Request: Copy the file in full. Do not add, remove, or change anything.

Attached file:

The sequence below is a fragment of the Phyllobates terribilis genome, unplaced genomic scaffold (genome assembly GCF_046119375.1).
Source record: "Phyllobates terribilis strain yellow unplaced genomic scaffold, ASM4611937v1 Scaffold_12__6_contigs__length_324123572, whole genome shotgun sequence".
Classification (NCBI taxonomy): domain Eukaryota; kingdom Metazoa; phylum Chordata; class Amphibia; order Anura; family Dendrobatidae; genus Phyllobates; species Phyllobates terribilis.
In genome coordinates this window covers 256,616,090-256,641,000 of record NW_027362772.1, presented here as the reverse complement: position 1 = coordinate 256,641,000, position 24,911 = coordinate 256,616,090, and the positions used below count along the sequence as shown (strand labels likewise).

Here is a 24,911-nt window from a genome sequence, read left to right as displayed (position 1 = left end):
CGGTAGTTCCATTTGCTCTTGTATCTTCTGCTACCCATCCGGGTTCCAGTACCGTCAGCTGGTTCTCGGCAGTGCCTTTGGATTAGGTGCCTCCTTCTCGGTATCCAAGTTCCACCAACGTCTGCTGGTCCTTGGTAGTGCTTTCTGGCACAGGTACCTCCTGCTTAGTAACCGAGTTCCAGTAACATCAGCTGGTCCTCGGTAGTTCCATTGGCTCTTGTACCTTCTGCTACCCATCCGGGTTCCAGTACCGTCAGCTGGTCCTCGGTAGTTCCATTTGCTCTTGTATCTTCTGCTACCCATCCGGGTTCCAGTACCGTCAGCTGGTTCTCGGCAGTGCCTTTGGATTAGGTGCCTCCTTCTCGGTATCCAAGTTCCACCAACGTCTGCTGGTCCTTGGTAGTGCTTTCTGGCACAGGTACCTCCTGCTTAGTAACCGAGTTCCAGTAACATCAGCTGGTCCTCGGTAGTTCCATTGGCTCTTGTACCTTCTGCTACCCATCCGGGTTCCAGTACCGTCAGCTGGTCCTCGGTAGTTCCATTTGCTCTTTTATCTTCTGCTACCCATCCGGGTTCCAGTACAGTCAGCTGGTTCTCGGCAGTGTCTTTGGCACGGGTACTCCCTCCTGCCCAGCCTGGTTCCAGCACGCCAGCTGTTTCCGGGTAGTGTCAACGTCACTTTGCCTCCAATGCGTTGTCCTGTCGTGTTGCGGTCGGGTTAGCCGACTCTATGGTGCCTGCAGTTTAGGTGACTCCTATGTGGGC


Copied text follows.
The sequence below is a fragment of the Phyllobates terribilis genome, unplaced genomic scaffold (genome assembly GCF_046119375.1).
Source record: "Phyllobates terribilis strain yellow unplaced genomic scaffold, ASM4611937v1 Scaffold_12__6_contigs__length_324123572, whole genome shotgun sequence".
Classification (NCBI taxonomy): domain Eukaryota; kingdom Metazoa; phylum Chordata; class Amphibia; order Anura; family Dendrobatidae; genus Phyllobates; species Phyllobates terribilis.
In genome coordinates this window covers 256,616,090-256,641,000 of record NW_027362772.1, presented here as the reverse complement: position 1 = coordinate 256,641,000, position 24,911 = coordinate 256,616,090, and the positions used below count along the sequence as shown (strand labels likewise).

Here is a 24,911-nt window from a genome sequence, read left to right as displayed (position 1 = left end):
CGGTAGTTCCATTTGCTCTTGTATCTTCTGCTACCCATCCGGGTTCCAGTACCGTCAGCTGGTTCTCGGCAGTGCCTTTGGATTAGGTGCCTCCTTCTCGGTATCCAAGTTCCACCAACGTCTGCTGGTCCTTGGTAGTGCTTTCTGGCACAGGTACCTCCTGCTTAGTAACCGAGTTCCAGTAACATCAGCTGGTCCTCGGTAGTTCCATTGGCTCTTGTACCTTCTGCTACCCATCCGGGTTCCAGTACCGTCAGCTGGTCCTCGGTAGTTCCATTTGCTCTTGTATCTTCTGCTACCCATCCGGGTTCCAGTACCGTCAGCTGGTTCTCGGCAGTGCCTTTGGATTAGGTGCCTCCTTCTCGGTATCCAAGTTCCACCAACGTCTGCTGGTCCTTGGTAGTGCTTTCTGGCACAGGTACCTCCTGCTTAGTAACCGAGTTCCAGTAACATCAGCTGGTCCTCGGTAGTTCCATTGGCTCTTGTACCTTCTGCTACCCATCCGGGTTCCAGTACCGTCAGCTGGTCCTCGGTAGTTCCATTTGCTCTTTTATCTTCTGCTACCCATCCGGGTTCCAGTACAGTCAGCTGGTTCTCGGCAGTGTCTTTGGCACGGGTACTCCCTCCTGCCCAGCCTGGTTCCAGCACGCCAGCTGTTTCCGGGTAGTGTCAACGTCACTTTGCCTCCAATGCGTTGTCCTGTCGTGTTGCGGTCGGGTTAGCCGACTCTATGGTGCCTGCAGTTTAGGTGACTCCTATGTGGGC